— Hat tip: JD[Return to headlines]

UK: Not Arresting Drug Dealers Will Help Reduce Violent Crime, Says Think Tank

Police should turn more of a blind eye to drug dealers to help reduce violent crime, according to a new report.

The UK Drug Policy Commission says ministers should focus more on reducing harm than seizures and arrests.

Leaving drug dealers in place might help avoid violent turf wars between rival gangs that can lead to murder, the think tank claims.

[Comments from JD: So, this “think tank’s” solution is to leave the gangsters where they are so they can consolidate their money and power. Incredible.]

           — Hat tip: JD[Return to headlines]


Bosnia: Tunisian Terror Suspect Escapes From Jail

Sarajevo, 29 July (AKI) — A convicted Tunisian former ‘mujahideen’ who fought on the side of local Muslims during the 1990s Bosnian war, has escaped from a Bosnian jail, local media reported on Wednesday. Karaj Kamel Bin Ali, known as ‘Abu Hamza’, didn’t return to prison after he was granted a week’s leave, Bosnian television reports said.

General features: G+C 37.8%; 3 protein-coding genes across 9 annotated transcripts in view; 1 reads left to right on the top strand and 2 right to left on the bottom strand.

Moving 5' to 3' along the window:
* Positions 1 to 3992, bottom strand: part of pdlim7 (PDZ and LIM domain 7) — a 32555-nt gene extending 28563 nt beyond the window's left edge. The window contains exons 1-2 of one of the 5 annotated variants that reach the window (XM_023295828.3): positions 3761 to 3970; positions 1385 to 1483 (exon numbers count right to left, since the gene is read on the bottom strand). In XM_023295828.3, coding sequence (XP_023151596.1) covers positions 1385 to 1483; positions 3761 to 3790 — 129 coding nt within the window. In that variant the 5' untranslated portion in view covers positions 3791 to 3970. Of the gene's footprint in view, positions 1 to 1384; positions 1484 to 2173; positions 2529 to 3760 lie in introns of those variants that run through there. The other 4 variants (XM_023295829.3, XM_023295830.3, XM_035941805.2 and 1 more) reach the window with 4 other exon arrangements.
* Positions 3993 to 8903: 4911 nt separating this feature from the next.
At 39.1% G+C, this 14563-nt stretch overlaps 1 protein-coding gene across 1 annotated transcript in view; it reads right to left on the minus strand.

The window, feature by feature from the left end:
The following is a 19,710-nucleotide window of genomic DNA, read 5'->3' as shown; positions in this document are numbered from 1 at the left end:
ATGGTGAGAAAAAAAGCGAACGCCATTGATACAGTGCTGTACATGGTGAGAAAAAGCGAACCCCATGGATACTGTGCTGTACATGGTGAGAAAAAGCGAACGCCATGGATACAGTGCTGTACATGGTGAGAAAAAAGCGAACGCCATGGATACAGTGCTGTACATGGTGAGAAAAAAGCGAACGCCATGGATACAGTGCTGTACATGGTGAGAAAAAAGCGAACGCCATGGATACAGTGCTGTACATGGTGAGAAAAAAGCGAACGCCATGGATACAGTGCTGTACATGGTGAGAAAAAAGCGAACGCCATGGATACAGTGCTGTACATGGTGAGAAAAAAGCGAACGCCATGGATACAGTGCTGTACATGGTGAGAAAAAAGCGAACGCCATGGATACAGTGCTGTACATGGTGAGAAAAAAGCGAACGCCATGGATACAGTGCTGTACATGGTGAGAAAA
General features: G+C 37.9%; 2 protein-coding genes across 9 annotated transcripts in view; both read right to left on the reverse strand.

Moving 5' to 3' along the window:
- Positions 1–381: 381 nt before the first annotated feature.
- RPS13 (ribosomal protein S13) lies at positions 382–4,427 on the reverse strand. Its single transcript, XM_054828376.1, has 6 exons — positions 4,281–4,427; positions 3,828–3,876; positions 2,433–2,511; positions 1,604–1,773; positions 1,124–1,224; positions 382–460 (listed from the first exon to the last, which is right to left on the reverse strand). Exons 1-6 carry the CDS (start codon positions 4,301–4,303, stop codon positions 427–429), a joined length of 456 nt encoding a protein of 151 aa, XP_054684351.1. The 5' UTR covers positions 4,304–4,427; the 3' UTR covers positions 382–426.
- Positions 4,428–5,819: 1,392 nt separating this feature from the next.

At the time of his escape from prison in the central Bosnian city of Zenica, Bin Ali had served a third of a seven-year jail sentence for assault and racketeering. He previously served seven years in jail for the murder of another Arab man.

Bin Ali was suspected of involvement in terrorist activities in Bosnia and Italy. He was to be extradited to Tunisia in early January, where he has been sentenced to 12 years in jail.

He was among many hundreds of so-called ‘mujahideen’ who fought against Serb forces during the 1992-1995 Bosnian war. After the war, Bin Ali and many other former fighters acquired Bosnian citizenship and married locally.

Hamza had been sentenced to twelve years in jail in Tunis and has been described by Bosnian authorities as a “threat to national security” because of his ties to terrorist organisations, the television said.